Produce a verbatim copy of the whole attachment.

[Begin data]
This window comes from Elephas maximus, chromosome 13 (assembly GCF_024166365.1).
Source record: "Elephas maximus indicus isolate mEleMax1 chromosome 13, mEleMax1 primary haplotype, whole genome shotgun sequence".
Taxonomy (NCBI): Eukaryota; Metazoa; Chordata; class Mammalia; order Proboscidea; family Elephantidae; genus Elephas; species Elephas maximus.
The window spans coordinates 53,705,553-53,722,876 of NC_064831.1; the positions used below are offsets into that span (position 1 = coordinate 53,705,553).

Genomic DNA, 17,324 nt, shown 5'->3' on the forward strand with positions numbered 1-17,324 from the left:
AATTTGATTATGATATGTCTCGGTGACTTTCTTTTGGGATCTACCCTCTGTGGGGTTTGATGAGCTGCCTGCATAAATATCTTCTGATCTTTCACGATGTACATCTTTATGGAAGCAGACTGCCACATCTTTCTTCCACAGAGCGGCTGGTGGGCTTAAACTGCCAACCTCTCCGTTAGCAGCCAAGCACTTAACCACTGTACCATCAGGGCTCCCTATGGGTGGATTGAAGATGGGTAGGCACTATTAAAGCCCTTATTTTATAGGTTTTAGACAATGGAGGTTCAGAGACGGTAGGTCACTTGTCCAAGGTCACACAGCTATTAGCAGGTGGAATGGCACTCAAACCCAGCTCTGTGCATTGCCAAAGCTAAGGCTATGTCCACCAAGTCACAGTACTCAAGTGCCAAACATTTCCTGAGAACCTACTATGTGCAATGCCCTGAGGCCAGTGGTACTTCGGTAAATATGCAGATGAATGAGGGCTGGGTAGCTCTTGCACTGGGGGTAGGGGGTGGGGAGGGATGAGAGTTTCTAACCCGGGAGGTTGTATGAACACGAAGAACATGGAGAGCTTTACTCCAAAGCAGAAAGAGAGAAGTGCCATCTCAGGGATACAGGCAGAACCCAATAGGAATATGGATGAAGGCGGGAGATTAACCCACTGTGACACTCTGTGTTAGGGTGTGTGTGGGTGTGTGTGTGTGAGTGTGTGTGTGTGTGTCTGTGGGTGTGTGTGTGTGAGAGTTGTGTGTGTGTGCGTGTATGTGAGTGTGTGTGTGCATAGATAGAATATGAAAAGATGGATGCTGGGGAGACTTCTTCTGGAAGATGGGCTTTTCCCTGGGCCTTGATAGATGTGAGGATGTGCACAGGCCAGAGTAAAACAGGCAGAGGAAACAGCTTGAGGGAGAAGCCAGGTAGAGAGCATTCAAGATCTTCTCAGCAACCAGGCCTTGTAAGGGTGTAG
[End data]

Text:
This window comes from Elephas maximus, chromosome 13 (assembly GCF_024166365.1).
Source record: "Elephas maximus indicus isolate mEleMax1 chromosome 13, mEleMax1 primary haplotype, whole genome shotgun sequence".
Taxonomy (NCBI): Eukaryota; Metazoa; Chordata; class Mammalia; order Proboscidea; family Elephantidae; genus Elephas; species Elephas maximus.
The window spans coordinates 53,705,553-53,722,876 of NC_064831.1; the positions used below are offsets into that span (position 1 = coordinate 53,705,553).

Genomic DNA, 17,324 nt, shown 5'->3' on the forward strand with positions numbered 1-17,324 from the left:
AATTTGATTATGATATGTCTCGGTGACTTTCTTTTGGGATCTACCCTCTGTGGGGTTTGATGAGCTGCCTGCATAAATATCTTCTGATCTTTCACGATGTACATCTTTATGGAAGCAGACTGCCACATCTTTCTTCCACAGAGCGGCTGGTGGGCTTAAACTGCCAACCTCTCCGTTAGCAGCCAAGCACTTAACCACTGTACCATCAGGGCTCCCTATGGGTGGATTGAAGATGGGTAGGCACTATTAAAGCCCTTATTTTATAGGTTTTAGACAATGGAGGTTCAGAGACGGTAGGTCACTTGTCCAAGGTCACACAGCTATTAGCAGGTGGAATGGCACTCAAACCCAGCTCTGTGCATTGCCAAAGCTAAGGCTATGTCCACCAAGTCACAGTACTCAAGTGCCAAACATTTCCTGAGAACCTACTATGTGCAATGCCCTGAGGCCAGTGGTACTTCGGTAAATATGCAGATGAATGAGGGCTGGGTAGCTCTTGCACTGGGGGTAGGGGGTGGGGAGGGATGAGAGTTTCTAACCCGGGAGGTTGTATGAACACGAAGAACATGGAGAGCTTTACTCCAAAGCAGAAAGAGAGAAGTGCCATCTCAGGGATACAGGCAGAACCCAATAGGAATATGGATGAAGGCGGGAGATTAACCCACTGTGACACTCTGTGTTAGGGTGTGTGTGGGTGTGTGTGTGTGAGTGTGTGTGTGTGTGTCTGTGGGTGTGTGTGTGTGAGAGTTGTGTGTGTGTGCGTGTATGTGAGTGTGTGTGTGCATAGATAGAATATGAAAAGATGGATGCTGGGGAGACTTCTTCTGGAAGATGGGCTTTTCCCTGGGCCTTGATAGATGTGAGGATGTGCACAGGCCAGAGTAAAACAGGCAGAGGAAACAGCTTGAGGGAGAAGCCAGGTAGAGAGCATTCAAGATCTTCTCAGCAACCAGGCCTTGTAAGGGTGTAG